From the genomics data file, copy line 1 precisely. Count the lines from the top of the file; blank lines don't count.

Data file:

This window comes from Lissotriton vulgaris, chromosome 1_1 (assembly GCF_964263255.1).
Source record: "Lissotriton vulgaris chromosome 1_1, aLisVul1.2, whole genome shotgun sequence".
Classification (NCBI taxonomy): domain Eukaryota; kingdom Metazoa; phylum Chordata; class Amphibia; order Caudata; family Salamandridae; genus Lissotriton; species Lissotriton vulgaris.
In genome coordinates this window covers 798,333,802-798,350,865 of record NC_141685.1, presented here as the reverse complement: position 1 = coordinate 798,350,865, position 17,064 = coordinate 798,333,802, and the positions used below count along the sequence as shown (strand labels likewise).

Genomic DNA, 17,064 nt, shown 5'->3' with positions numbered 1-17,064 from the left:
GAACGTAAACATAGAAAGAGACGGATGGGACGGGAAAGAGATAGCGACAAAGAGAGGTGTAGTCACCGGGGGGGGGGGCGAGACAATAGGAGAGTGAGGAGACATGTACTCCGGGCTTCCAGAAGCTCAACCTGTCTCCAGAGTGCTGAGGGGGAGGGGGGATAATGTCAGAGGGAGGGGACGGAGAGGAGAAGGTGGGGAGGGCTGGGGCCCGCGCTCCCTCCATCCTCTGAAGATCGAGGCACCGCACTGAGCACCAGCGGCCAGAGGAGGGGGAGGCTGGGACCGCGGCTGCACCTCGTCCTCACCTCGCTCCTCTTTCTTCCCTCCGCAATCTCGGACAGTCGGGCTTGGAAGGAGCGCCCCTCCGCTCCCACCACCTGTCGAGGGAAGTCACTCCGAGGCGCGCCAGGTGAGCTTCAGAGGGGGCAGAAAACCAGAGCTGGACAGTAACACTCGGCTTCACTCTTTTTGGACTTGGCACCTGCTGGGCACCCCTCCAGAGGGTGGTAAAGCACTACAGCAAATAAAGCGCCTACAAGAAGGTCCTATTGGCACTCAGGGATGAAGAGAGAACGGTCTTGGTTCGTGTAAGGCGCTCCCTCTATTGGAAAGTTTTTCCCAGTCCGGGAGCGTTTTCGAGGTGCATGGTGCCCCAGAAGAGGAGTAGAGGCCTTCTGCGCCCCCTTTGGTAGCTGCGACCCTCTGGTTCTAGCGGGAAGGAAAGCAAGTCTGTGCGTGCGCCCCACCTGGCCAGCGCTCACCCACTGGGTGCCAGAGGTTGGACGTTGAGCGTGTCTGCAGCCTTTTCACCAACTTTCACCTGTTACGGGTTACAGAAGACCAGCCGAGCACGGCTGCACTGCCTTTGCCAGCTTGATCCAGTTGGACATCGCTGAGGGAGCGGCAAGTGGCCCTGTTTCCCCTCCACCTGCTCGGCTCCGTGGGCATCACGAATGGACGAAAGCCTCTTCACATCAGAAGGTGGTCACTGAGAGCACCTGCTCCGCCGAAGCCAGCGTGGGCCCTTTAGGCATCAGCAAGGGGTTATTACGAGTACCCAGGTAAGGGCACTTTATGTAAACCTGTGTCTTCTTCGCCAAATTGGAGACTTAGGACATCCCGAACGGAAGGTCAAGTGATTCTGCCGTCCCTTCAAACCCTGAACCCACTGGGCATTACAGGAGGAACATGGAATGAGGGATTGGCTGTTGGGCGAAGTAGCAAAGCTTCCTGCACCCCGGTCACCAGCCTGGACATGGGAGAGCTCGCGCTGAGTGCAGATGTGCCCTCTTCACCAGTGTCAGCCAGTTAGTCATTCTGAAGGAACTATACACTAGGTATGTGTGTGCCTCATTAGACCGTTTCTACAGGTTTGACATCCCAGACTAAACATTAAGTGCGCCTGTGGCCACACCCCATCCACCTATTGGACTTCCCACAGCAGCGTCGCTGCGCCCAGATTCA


This window comes from Lissotriton vulgaris, chromosome 1_1 (assembly GCF_964263255.1).